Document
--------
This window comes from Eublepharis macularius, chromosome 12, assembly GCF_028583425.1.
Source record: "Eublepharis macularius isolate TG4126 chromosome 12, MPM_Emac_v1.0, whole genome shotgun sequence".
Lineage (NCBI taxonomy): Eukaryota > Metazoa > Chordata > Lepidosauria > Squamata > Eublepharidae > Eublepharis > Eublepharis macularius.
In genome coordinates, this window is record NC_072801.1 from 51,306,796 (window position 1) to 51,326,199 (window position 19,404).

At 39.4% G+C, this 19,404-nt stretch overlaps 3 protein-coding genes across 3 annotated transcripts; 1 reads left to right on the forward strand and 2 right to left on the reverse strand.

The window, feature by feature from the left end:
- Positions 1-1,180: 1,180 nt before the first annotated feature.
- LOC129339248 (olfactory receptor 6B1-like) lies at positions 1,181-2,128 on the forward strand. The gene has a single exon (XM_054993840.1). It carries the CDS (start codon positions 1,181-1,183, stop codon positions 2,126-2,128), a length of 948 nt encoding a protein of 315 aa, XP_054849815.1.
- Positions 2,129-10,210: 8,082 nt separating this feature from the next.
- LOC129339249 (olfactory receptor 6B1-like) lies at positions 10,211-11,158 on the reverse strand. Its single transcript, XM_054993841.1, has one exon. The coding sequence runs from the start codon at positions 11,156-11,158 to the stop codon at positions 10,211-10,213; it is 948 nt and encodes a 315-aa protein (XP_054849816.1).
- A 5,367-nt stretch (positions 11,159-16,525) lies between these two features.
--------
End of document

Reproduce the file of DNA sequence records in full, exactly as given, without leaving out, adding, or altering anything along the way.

This window comes from Eublepharis macularius, chromosome 12, assembly GCF_028583425.1.
Source record: "Eublepharis macularius isolate TG4126 chromosome 12, MPM_Emac_v1.0, whole genome shotgun sequence".
Lineage (NCBI taxonomy): Eukaryota > Metazoa > Chordata > Lepidosauria > Squamata > Eublepharidae > Eublepharis > Eublepharis macularius.
In genome coordinates, this window is record NC_072801.1 from 51,306,796 (window position 1) to 51,326,199 (window position 19,404).

At 39.4% G+C, this 19,404-nt stretch overlaps 3 protein-coding genes across 3 annotated transcripts; 1 reads left to right on the forward strand and 2 right to left on the reverse strand.

The window, feature by feature from the left end:
- Positions 1-1,180: 1,180 nt before the first annotated feature.
- LOC129339248 (olfactory receptor 6B1-like) lies at positions 1,181-2,128 on the forward strand. The gene has a single exon (XM_054993840.1). It carries the CDS (start codon positions 1,181-1,183, stop codon positions 2,126-2,128), a length of 948 nt encoding a protein of 315 aa, XP_054849815.1.
- Positions 2,129-10,210: 8,082 nt separating this feature from the next.
- LOC129339249 (olfactory receptor 6B1-like) lies at positions 10,211-11,158 on the reverse strand. Its single transcript, XM_054993841.1, has one exon. The coding sequence runs from the start codon at positions 11,156-11,158 to the stop codon at positions 10,211-10,213; it is 948 nt and encodes a 315-aa protein (XP_054849816.1).
- A 5,367-nt stretch (positions 11,159-16,525) lies between these two features.